The annual programme actively responds to Dubai’s diversity. With all the different nationalities and languages, Ductac puts on Indian and Sri Lankan acts, Palestinian dramas, along with shows for the Chinese, Persian and French-speaking communities. Ductac is also part of the Short and Sweet global festival network and hosts a lot of community theatre throughout the year.

Tribute acts, however, are firmly not on the agenda, says Crowder, who explains she is looking for “anything with a twist”, with recent successes including Othello: The Remix from the Q Brothers, and comic Trevor Noah, who did one of his last stand-up gigs at Ductac before taking on The Daily Show.

As is the case for many Anglo-focused international theatres, the Edinburgh Festival Fringe is an important resource for Ductac, which is where Crowder spotted Story Pocket Theatre’s Arabian Nights last year. “That’s a no-brainer. We have a large number of children’s shows – there’s no established drama education in Dubai and so for kids to come to the shows is a great way of learning too. We want something a little bit light-hearted, something a little bit educational, and the UK does this sort of show really very well.”

DuctacThe theatre season runs from September to around May – it changes yearly due to the shifting month of Ramadan, which for 2015 falls in mid-June. During Ramadan there are no live performances across the Emirates, and Ductac concentrates on holding summer camps in the venue with the stages pretty much shut. Between June, July and August the summer heat intensifies to such a level that “people just disappear”, says Crowder. Things also grow quiet around December and January when many expats go home for the holidays.

Ductac’s growth reflects the increasing focus on the arts across the Emirates. In Sharjah the Kevin Spacey Foundation recently put on Home Grown, a joint project with the Middle East Theatre Academy for actors from the Arabic-speaking world. Meanwhile, the biennial Fujairah International Monodrama Festival has made its own impact on the world festival map. And 2016 sees the opening of a new venue, the Dubai Opera, whose planned 2,000-seat auditorium is guaranteed to up the culture stakes.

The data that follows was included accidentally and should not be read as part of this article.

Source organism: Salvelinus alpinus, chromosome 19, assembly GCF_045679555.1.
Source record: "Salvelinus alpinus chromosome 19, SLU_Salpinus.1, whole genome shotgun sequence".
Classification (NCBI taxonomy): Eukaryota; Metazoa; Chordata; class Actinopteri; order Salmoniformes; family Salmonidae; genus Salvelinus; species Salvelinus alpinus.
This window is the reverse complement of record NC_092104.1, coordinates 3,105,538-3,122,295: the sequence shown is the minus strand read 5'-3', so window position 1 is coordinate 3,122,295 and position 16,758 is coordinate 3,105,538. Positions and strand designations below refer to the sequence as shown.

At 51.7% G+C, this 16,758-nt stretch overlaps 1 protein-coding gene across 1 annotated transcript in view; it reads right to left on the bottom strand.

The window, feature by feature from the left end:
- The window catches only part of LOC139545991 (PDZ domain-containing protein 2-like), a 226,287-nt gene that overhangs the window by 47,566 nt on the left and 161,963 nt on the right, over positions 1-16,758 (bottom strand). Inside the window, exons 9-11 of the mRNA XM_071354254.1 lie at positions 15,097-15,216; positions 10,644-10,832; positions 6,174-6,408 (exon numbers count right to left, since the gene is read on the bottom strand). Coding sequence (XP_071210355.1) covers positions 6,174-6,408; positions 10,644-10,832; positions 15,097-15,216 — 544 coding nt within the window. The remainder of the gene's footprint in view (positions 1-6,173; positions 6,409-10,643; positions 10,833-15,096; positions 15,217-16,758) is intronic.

The big thing this year is ticketing. The government implemented a new strategy throughout the Emirates by introducing laws to ensure that transactions go online and that tickets are only offered through specified channels. Tickets previously could be sold through any outlet and were hard to track, particularly from a tax point of view, and the new system is not only well regulated but also well received.

This has proved a catalyst for Ductac, says Crowder. “Dubai has quickly caught up in terms of the internet. We’ve concentrated on going online and, aside from the revenue benefit for us, our presence has hugely increased. The government brought in the Softix platform, from Australia, to work with e-ticketing, and set up the portal, and the equipment we bought to make it work has proved to be a worthwhile investment. Another area where things have radically changed is the system of applying for government permissions to put on shows. This has all gone online now and saves a huge amount of time since we can do it all in house.

“The government here is very on-board and is seen to be investing in the performing arts. This obviously helps our vision to attract companies to come over here and to have a good experience. Dubai is great for stop-offs, especially world tours, but it’s also a great place for any small company wanting to make their name. Remember, there’s far more visibility here than in London where there’s a theatre on every corner.”